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Tubes Keep Bursting?
My tubes keep bursting (either deflating rapidly soon after inflation ,or after a few hours, or overnight). I inflate them to maximum pressure and they always seem to burst on the inner side, closest to the rim. So am I just getting cheap tubes or is something else doing this? The holes seem to occur on the "seam". There's nothing sharp in the tyre and no sharp edges on the rim tape. The spoke nipples aren't sticking through the tape either. I have a theory that I am inflating tubes too rapidly with my air compressor and this could be overstraining the tubes, especially when they are cold 10 C (50 F). The holes seem to be either pin holes and once  a rip on the seam.

PS: Maybe if the criss-cross ridges on the rim tape are somehow puncturing the tubes, it would be a good idea to use fine sandpaper to smooth the surface?
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First my tire installation method:

* put a little air in the tube, just enough to get the kinks out and make it round; not enough to stretch it.
* put tube in tire, I line up the valve stem with the pressure rating on the sidewall.  Work the tube in all the way around, taking care to remove any kinks, and to fully seat the tube in the tire.
* Push the valve stem thru the hole, and line up one side of the tire inside the rim and the valve stem.  
* working in both directions from the valve stem get one side of the tire inside the rim all the way around.
* restarting from the valve stem, get the other side of the tire inside the rim, continue in both directions away from the valve seating the tire inside the rim.
* let a little air out if needed.
* make sure the tire is properly seated and not pinching the tube all the way around by squeezing the tire inwards.  Go around twice.
* inflate tube to 15 to 20 psi, repeat squeezing all the way around twice.
* inflate to normal riding pressure.

I have never lost a tube using this method.

I do recommend thorn resistant (TR) tubes, and use them because of a large amount of glass on our streets.  TR tubes are several times thicker than normal tubes, and extremely resistant to pinching, in addition to resistance to outside attack (glass, thorns, etc).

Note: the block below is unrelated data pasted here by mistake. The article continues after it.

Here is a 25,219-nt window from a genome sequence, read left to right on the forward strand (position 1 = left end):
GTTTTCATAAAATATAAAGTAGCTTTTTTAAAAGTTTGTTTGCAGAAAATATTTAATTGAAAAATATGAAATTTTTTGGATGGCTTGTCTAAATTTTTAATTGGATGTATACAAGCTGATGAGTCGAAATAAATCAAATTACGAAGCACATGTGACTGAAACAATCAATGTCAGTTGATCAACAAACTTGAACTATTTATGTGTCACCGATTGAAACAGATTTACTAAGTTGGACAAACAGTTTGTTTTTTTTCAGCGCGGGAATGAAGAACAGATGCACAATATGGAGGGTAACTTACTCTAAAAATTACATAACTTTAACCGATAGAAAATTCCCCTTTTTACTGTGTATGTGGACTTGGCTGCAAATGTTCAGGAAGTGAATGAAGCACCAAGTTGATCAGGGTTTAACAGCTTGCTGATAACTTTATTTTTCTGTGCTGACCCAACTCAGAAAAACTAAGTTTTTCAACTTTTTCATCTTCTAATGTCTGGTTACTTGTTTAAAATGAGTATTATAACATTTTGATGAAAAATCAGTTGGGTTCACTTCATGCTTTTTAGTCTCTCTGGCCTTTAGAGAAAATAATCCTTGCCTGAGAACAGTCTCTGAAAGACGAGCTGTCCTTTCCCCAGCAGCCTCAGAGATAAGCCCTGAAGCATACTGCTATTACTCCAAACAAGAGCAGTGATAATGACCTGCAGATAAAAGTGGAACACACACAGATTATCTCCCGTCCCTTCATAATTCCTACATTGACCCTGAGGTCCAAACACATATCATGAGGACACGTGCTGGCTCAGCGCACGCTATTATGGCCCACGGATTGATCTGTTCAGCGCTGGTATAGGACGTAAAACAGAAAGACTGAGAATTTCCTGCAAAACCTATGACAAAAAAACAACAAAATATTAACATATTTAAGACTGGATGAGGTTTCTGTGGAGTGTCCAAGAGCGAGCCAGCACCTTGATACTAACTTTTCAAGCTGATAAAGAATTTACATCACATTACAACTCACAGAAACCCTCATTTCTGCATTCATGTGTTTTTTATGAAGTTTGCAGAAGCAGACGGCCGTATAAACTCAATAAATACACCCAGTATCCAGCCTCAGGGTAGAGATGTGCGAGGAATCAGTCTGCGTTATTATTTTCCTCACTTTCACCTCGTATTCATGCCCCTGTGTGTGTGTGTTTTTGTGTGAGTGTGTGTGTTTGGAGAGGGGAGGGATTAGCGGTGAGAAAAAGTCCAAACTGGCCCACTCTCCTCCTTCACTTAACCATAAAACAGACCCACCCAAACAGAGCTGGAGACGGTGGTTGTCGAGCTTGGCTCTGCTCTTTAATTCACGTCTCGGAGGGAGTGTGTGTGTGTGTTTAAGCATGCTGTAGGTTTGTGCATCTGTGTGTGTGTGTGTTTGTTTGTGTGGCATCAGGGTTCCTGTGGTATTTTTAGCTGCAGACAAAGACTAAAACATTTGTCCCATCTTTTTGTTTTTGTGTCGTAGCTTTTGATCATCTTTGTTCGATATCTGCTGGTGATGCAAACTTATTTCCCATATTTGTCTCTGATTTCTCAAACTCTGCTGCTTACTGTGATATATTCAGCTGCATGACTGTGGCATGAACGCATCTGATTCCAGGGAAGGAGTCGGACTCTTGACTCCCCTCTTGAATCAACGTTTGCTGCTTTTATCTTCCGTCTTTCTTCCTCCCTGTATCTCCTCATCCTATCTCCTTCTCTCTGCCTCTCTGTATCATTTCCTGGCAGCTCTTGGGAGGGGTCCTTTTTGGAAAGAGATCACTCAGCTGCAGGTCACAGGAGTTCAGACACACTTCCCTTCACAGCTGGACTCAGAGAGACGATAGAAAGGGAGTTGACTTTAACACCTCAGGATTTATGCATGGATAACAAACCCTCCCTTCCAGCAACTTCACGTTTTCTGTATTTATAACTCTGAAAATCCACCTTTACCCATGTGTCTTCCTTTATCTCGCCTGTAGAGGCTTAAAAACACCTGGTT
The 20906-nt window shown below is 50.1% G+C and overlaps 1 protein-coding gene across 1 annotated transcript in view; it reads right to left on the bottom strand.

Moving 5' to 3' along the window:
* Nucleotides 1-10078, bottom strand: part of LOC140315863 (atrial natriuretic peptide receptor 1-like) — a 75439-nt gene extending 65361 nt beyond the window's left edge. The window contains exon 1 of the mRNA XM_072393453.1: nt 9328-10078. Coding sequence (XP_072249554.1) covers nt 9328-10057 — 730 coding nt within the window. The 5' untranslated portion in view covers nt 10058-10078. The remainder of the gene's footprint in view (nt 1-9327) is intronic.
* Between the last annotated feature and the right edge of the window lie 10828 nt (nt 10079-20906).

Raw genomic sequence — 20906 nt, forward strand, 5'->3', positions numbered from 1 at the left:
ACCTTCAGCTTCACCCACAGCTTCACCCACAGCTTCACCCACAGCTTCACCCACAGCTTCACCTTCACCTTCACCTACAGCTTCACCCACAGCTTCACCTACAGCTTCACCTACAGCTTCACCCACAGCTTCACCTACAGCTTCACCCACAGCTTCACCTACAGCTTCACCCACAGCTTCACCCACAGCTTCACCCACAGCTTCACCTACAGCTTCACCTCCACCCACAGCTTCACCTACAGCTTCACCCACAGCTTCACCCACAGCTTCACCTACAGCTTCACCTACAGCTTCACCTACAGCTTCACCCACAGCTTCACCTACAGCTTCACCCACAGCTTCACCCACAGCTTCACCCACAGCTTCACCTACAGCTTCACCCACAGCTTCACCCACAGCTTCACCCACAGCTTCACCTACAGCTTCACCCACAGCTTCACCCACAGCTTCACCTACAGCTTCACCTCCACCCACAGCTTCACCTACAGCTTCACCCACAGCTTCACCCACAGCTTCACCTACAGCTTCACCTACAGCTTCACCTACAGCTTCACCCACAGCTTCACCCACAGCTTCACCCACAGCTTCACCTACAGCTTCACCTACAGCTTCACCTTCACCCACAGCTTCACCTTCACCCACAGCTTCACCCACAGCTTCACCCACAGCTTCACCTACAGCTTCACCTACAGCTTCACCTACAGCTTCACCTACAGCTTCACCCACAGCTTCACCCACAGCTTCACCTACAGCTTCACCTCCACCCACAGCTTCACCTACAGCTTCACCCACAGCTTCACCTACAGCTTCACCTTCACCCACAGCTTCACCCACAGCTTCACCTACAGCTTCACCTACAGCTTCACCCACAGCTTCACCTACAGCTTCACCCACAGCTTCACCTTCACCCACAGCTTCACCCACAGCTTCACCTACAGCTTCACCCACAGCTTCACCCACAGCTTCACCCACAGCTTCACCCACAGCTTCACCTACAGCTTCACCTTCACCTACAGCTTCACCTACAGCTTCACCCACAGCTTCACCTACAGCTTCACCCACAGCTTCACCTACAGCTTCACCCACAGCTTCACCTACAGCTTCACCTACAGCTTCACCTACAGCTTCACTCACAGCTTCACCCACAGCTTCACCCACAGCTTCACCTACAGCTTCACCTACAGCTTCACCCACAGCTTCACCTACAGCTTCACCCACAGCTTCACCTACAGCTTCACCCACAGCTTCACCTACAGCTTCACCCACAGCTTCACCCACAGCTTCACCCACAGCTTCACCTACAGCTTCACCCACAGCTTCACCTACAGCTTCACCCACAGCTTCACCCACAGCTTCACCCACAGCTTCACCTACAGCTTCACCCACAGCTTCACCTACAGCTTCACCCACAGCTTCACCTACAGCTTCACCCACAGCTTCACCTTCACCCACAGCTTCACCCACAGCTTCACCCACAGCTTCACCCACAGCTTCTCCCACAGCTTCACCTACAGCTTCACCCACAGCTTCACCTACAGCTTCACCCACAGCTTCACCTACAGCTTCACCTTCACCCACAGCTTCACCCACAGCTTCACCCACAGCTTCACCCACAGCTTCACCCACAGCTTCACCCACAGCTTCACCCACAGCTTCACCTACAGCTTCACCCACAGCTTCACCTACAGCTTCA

Thanks for the suggestions Nigel!

That's pretty much exactly what I do except the second last step - inflating to 15 to 20 psi and repeat squeezing. I reckon though on closer examination of the tube, what may be happening is that the tubes are squeezing into the narrow < 1mm gap between rim tape and rim. There is a mark all around the failed tube corresponding to this and evidence of shorts splits developing. The tube in addition to deflating from pin holes also split along this line. If the tape is any way sharp at the edges, any movement of the tube relative to the tape, or simply it being pushed against the edge could be enough to cause failure, especially at the 65 psi I inflate tubes to. The strange thing is that a tube can last for hundreds of hours of riding over bumpy terrain over the year, then all of a sudden I get multiple spontaneous failures (5 this week on the inner side of tubes), even with new tubes.
I find that if I have to blow up a tube with a patch on the inner side I have to do it quick with the air compressor. Do it slowly, and the patch blows off before it seats into the narrow gap between the two walls of the rim. Possibly this could be because the patches are a bit thick and rigid. I usually bend them before inflating. This never happens with patches on the outside of the tube because they are against the flat inner side of the tyre.
As regards punctures from stuff picked up on trails and roads, haven't got any this year since I got a set of Schwalbe Land Cruiser tyres which have a Kevlar lining. Last year I got regular punctures from thorns from whitethorn hedges (which end up on the road when hedges are cut).
Visit me on HubPages at where I write articles about tools, DIY, gardening, physics and other miscellaneous topics.

A new theory on whats causing this:
When tyre is pumped up to 65 psi, walls of rim push out a small bit and surface of tube squeezes slightly into tiny gap between tape and rim wall. Once pressure drops, the walls come back in again and nip the tube. There are marks on tubes, so it's definitely the edge of the tape/rim which is causing damage. Either that or hitting bumps and potholes on road is ramming the tube into the gap. I think I'll resort to wrapping PVC insulating tape around the edge of the tape as they suggested in my local cycle store.
Visit me on HubPages at where I write articles about tools, DIY, gardening, physics and other miscellaneous topics.

Or change your rim tape for new ones...

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